The Immigration and Nationality Act (INA) establishes the criteria for a foreign national to be granted asylum in the United States. An alien must establish that he or she is unable or unwilling to return to their country of origin either because of past persecution, or a well-founded fear of future persecution due to “race, religion, nationality, membership in a particular social group, or political opinion.” The United States Attorney General, in Matter of L-E-A-, Respondent, 27 I&N Dec. 581 (A.G. 2019) dealt a serious blow to asylum seekers by restricting what qualifies as a “particular social group.”
L-E-A-, the respondent in this case, first illegally entered the United States in 1998. He was convicted of driving under the influence. He accepted voluntary departure from this country in May 2011, when he returned to Mexico and began residing with his parents in Mexico City, where his father owned a store. The respondent’s father had refused to sell a Mexican drug cartel’s goods from his store. Shortly after the respondent’s return to Mexico, he was shot at from a vehicle; he later concluded, based on the cartel’s attempts to pressure him to sell drugs from his father’s store and threats when he refused, that he had been targeted. When four masked men in the same vehicle attempted to kidnap the respondent, he left for Tijuana and again crossed illegally into the United States.
He was soon apprehended and claimed asylum on the basis that he had been persecuted, and would likely be persecuted again, based on membership in a particular social group: his father’s immediate family.
The immigration judge in his case denied the respondent’s request for relief. On appeal, the Board of Immigration Appeals found that the respondent’s father’s immediate family did constitute a “particular social group” for the purposes of the asylum statute, but denied asylum on other grounds.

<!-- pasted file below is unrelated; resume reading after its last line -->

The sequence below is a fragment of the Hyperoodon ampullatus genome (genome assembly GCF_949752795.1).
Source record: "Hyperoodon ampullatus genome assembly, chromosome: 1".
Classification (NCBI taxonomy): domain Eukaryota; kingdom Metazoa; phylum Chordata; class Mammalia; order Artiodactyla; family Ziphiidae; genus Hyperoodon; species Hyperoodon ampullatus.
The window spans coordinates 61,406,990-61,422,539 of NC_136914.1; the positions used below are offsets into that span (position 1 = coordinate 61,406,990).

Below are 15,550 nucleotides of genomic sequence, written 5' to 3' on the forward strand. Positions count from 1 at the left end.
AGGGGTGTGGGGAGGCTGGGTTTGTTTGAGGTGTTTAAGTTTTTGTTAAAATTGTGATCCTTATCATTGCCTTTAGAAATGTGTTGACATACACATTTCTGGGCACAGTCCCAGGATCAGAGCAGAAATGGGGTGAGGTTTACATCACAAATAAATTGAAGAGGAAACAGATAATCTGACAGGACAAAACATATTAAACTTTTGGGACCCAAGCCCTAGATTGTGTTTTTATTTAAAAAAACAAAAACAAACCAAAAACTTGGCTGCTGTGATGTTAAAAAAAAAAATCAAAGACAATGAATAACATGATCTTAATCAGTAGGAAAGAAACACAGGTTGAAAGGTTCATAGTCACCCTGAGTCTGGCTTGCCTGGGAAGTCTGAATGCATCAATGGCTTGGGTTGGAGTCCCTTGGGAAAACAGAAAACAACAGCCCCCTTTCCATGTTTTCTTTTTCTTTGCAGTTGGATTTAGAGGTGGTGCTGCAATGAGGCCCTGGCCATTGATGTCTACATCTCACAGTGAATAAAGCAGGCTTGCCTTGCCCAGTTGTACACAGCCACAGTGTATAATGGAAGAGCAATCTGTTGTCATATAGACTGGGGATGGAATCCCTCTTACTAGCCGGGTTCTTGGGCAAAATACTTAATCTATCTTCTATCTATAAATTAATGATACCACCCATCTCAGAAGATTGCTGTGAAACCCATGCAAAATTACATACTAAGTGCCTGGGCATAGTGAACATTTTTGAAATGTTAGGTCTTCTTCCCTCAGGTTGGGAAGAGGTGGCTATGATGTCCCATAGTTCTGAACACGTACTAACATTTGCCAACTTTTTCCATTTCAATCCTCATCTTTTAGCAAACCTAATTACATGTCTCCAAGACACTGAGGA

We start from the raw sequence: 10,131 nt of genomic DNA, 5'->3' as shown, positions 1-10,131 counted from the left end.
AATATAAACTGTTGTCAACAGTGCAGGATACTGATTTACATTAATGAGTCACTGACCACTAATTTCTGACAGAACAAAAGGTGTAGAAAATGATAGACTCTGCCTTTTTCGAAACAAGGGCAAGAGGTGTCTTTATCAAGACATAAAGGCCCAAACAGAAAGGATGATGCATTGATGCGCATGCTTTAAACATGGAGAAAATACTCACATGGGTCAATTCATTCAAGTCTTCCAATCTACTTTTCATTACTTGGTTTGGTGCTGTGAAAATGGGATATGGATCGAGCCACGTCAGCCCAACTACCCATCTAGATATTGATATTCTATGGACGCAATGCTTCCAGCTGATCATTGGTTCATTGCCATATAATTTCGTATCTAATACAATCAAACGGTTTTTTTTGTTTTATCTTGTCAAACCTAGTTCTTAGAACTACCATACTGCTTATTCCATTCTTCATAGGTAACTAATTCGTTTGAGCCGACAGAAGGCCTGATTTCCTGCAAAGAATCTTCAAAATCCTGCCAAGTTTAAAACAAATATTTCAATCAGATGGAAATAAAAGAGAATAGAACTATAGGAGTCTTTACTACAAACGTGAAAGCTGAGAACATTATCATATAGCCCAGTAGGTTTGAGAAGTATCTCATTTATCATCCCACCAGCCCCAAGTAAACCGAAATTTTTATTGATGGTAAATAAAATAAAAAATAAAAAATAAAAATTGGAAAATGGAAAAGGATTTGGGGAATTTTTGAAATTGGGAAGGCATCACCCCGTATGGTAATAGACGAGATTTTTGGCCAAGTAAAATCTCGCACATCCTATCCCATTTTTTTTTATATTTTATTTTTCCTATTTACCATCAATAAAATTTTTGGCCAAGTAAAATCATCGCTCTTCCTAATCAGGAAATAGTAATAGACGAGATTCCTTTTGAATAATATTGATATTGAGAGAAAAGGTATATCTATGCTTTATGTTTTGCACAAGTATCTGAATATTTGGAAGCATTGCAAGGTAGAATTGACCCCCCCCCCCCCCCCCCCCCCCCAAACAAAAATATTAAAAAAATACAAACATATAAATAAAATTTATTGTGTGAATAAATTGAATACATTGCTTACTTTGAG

The Acting Attorney General requested briefing on the issue of whether and when an alien could establish persecution based on membership in a “particular social group,” that social group being membership in a family unit. Attorney General William Bar concluded in his July 29, 2019 opinion that the Board of Immigration Appeals improperly recognized the respondent in this case ase being a member of a “particular social group” based on his family membership, for purposes of the asylum law.
Attorney General Barr stated that all applicants for asylum claiming membership in a “particular social group,” including those defined by kinship or family, must meet three criteria. They must establish that the group’s members share a common immutable characteristic. They must establish that the group is defined with particularity. And they must establish that the group is “socially distinct within the society in question.”
In the Matter of L-E-A-, the Attorney General found that the respondent’s family was not “socially distinct” within Mexican society. The rationale for this finding was, in part, that if being targeted by a cartel or other criminal created a social group by victimizing a member of a family, the requirement of being “socially distinct” would be meaningless.
The Attorney General’s ruling on this issue is bad news for asylum seekers. Many immigration law experts consider the reasoning behind the decision flawed, especially since there is a large volume of federal case law that is contrary to the decision in this case. The outcome of the case is that it will now be harder for some of the most vulnerable people seeking asylum, parents with their children, to qualify as members of a “socially distinct” group.
This decision follows last year’s Matter of A-B-, which stated that women who were unable to leave a violent relationship did not constitute a particular, cognizable social group for the purposes of seeking asylum. This decision was in direct opposition to an earlier case on the same issue. The net effect of Matter of L-E-A- and Matter of A-B- is to further restrict the ability of vulnerable individuals at risk of great harm to seek asylum in the United States.
The Attorney General did state in the decision in Matter of L-E-A- that the question of whether membership in a family constituted membership in a cognizable social group would have to be decided on a case-by-case basis on the facts of each case. It is essential to have legal representation to present the facts of your case in the most favorable light. If you have questions about whether you are eligible for asylum, please contact our law office.